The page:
For Airmen in AFSC 3E8X, there’s no shame in the fact that they’re the only Specialists in the United States Air Force without a unique occupational badge. In fact, the Air Force’s Explosive Ordnance Disposal (EOD) personnel consider it a point of pride—because it means they’ve successfully completed some of the most physically demanding and mentally challenging training regimens ever required by the United States Armed Forces.

After completing the eight-and-a-half weeks that comprise Basic Training and Airmen’s Week, EOD candidates head to Sheppard Air Force Base in Texas for the Air Force’s preliminary EOD course, expanded in 2012 from a six-day affair with a heavy emphasis on academics to a 20-day regiment that includes physical fitness programs and hands-on training on top of the requisite bookwork. From there, it’s on to the 38-week program held at the Naval School of Explosive Ordnance Disposal at Eglin Air Force Base in the steamy climes of Florida—mandatory for any member of the armed services seeking the honor of wearing the Explosive Ordnance Disposal badge.

It’s not a career for the weak of heart, and the incredibly tough training regimen serves to weed out all but the most dedicated Airmen. Over the years, the attrition rate for USAF attendees at the Naval School EOD has been 75 percent—a number that decreased somewhat with the expansion of the Air Force’s prelim EOD school to include physical fitness training.

The almost exponential growth in the use of improvised explosive devices (IED) by hostile forces in the Global War on Terror has, to some extent, made even casual observers aware of some of the duties of EOD Specialists. First and foremost, their mission is to protect and safeguard personnel, equipment, resources, and even the environment from not only from IEDs, but also unexploded ordnance (UXO), undetonated munitions, and weapons of mass destruction. The latter can include everything from incendiary and even nuclear payloads to technologies designed to trigger the release of chemical, biological, and radiological elements.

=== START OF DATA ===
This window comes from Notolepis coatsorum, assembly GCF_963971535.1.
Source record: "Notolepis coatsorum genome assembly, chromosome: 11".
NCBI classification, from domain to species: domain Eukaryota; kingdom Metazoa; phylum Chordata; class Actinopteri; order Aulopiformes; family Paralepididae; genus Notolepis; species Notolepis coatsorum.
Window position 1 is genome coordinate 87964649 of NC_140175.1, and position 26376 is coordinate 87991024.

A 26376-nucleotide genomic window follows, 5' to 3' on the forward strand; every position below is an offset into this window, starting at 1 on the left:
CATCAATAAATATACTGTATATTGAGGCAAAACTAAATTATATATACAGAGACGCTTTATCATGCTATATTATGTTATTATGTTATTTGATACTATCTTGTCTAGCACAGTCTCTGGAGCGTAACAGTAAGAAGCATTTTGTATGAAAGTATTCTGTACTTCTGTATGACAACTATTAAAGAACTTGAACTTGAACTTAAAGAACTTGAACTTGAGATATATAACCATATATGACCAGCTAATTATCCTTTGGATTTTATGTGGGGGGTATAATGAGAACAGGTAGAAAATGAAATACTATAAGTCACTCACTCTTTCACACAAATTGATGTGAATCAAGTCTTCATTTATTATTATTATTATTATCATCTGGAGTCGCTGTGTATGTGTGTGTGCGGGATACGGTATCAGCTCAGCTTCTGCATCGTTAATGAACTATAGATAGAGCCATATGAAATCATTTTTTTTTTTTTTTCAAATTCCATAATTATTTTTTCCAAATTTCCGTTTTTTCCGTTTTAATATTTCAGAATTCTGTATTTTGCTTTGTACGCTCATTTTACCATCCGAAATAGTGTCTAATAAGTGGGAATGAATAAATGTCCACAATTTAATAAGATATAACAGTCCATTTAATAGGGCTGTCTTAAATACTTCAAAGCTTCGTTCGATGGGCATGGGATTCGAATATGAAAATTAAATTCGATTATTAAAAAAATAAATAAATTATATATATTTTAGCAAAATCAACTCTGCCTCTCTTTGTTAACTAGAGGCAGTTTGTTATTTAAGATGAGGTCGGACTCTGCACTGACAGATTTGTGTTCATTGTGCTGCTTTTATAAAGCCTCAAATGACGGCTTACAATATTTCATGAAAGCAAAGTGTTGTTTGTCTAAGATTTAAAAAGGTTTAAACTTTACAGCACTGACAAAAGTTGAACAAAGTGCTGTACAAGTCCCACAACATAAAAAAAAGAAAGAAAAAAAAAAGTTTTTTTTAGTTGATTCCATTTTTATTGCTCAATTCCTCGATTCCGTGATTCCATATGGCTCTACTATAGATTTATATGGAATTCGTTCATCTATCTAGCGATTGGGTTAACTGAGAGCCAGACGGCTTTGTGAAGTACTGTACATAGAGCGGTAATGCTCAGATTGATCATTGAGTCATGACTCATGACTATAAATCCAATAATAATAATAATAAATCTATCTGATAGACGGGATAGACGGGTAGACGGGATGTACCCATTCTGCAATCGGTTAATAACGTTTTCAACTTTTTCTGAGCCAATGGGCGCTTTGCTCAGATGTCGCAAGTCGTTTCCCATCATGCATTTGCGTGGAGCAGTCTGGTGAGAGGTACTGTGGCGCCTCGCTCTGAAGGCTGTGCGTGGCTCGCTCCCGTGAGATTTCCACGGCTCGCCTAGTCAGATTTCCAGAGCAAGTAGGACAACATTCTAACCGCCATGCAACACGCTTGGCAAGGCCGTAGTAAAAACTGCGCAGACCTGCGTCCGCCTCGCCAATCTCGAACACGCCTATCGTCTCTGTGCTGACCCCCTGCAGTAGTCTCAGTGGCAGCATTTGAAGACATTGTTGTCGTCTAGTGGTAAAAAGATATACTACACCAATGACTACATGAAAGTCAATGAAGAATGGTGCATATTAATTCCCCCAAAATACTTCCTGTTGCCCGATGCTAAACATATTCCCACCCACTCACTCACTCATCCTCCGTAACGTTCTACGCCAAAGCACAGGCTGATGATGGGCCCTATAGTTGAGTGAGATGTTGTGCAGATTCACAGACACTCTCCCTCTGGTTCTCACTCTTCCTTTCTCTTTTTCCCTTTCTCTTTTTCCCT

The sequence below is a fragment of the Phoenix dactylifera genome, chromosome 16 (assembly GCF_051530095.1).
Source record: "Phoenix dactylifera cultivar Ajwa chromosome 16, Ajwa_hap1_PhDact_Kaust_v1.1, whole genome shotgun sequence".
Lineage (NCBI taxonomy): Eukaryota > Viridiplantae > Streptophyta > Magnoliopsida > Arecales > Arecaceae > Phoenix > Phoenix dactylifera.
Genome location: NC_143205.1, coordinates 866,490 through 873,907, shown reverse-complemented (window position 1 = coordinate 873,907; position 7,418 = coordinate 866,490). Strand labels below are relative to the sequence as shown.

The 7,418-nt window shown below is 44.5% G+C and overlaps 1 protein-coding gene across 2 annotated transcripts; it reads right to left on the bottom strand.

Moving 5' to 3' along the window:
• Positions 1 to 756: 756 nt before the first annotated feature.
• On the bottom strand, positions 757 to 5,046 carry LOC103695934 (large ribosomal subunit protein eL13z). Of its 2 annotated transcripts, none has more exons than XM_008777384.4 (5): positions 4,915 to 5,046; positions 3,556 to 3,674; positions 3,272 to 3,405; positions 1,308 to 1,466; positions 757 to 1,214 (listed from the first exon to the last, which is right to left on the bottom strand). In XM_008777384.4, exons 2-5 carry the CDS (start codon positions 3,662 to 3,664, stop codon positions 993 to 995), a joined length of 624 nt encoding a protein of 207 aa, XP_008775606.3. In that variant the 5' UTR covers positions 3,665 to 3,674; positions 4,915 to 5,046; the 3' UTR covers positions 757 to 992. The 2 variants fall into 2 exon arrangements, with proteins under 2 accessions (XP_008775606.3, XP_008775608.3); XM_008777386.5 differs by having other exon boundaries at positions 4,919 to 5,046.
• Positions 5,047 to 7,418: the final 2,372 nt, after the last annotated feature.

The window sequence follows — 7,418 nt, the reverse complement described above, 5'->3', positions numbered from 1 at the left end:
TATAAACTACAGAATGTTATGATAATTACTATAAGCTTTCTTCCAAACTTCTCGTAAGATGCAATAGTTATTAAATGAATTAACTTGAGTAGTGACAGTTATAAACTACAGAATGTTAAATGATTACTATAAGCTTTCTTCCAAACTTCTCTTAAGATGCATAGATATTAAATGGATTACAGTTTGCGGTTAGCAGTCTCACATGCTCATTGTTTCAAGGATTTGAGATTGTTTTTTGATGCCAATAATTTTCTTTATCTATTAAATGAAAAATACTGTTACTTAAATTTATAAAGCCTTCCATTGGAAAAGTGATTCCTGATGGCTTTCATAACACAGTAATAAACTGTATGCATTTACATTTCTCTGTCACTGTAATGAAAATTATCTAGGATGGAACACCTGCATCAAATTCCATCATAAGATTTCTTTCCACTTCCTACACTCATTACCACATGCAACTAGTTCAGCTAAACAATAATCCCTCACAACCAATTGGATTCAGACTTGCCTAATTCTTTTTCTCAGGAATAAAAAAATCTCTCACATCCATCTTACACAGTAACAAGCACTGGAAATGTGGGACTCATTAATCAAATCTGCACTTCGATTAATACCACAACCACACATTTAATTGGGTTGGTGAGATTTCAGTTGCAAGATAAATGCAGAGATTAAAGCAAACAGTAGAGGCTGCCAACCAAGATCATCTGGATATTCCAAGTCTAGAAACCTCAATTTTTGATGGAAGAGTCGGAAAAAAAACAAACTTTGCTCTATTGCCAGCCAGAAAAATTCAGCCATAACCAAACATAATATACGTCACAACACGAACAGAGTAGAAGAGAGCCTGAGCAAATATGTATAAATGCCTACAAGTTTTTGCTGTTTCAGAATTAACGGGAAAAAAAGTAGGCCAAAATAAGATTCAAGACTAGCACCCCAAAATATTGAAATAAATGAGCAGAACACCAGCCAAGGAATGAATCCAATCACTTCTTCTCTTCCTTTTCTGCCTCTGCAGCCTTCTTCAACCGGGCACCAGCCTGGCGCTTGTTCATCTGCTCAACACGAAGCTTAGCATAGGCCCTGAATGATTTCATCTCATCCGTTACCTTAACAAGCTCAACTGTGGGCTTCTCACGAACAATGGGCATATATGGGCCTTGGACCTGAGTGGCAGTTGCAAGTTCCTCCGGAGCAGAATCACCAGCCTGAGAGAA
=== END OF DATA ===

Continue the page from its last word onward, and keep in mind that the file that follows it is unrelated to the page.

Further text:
They also carry out counter-IED and counter-WMD operations, armed with sophisticated equipment including CBRN (Chemical/Biological/Radiological/Nuclear) detectors, portable X-ray devices, and robots that can approach suspect devices without the threat of a loss of life. Their intimate knowledge of the tactics and techniques employed by enemy forces makes them an invaluable resource for commanders and other leaders during mission planning and briefing sessions.

The EOD badge has been nicknamed “The Crab” because of the shape formed by the insignia’s different elements—a World War II-era bomb, lightning bolts, protective shield. In the Air Force, the EOD badge is a joint service badge that is worn in addition to the Civil Engineer Craftsman badge; the Civil Engineer badge is worn by all 3E Air Force Specialists. Air Force Because this is a joint-service badge, EOD Airmen are awarded the Senior- and Master-level EOD badges based on their qualifications and leadership skills associated with EOD tasks rather than standard occupational badge criteria.

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